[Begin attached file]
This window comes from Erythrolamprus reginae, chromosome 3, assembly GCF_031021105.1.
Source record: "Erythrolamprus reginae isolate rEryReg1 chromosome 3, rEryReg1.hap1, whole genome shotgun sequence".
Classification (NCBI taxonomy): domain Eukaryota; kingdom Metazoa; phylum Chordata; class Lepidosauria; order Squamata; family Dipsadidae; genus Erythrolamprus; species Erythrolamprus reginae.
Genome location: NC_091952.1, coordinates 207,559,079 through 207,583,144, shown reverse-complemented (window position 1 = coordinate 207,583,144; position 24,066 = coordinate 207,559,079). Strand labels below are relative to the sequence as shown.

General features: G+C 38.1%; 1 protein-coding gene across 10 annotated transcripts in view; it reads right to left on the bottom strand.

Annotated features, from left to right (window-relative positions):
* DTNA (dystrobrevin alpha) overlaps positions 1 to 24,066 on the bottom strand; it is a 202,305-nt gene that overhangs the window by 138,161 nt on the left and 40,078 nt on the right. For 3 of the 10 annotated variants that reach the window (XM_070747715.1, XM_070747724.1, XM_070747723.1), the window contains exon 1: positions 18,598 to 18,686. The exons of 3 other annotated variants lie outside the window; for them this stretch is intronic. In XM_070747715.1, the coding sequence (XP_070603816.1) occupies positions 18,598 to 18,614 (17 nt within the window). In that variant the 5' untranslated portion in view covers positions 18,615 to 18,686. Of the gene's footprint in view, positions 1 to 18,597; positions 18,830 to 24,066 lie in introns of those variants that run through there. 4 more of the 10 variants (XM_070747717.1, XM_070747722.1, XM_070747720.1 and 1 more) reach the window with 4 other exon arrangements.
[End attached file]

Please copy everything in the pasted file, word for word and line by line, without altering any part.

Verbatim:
This window comes from Erythrolamprus reginae, chromosome 3, assembly GCF_031021105.1.
Source record: "Erythrolamprus reginae isolate rEryReg1 chromosome 3, rEryReg1.hap1, whole genome shotgun sequence".
Classification (NCBI taxonomy): domain Eukaryota; kingdom Metazoa; phylum Chordata; class Lepidosauria; order Squamata; family Dipsadidae; genus Erythrolamprus; species Erythrolamprus reginae.
Genome location: NC_091952.1, coordinates 207,559,079 through 207,583,144, shown reverse-complemented (window position 1 = coordinate 207,583,144; position 24,066 = coordinate 207,559,079). Strand labels below are relative to the sequence as shown.

General features: G+C 38.1%; 1 protein-coding gene across 10 annotated transcripts in view; it reads right to left on the bottom strand.

Annotated features, from left to right (window-relative positions):
* DTNA (dystrobrevin alpha) overlaps positions 1 to 24,066 on the bottom strand; it is a 202,305-nt gene that overhangs the window by 138,161 nt on the left and 40,078 nt on the right. For 3 of the 10 annotated variants that reach the window (XM_070747715.1, XM_070747724.1, XM_070747723.1), the window contains exon 1: positions 18,598 to 18,686. The exons of 3 other annotated variants lie outside the window; for them this stretch is intronic. In XM_070747715.1, the coding sequence (XP_070603816.1) occupies positions 18,598 to 18,614 (17 nt within the window). In that variant the 5' untranslated portion in view covers positions 18,615 to 18,686. Of the gene's footprint in view, positions 1 to 18,597; positions 18,830 to 24,066 lie in introns of those variants that run through there. 4 more of the 10 variants (XM_070747717.1, XM_070747722.1, XM_070747720.1 and 1 more) reach the window with 4 other exon arrangements.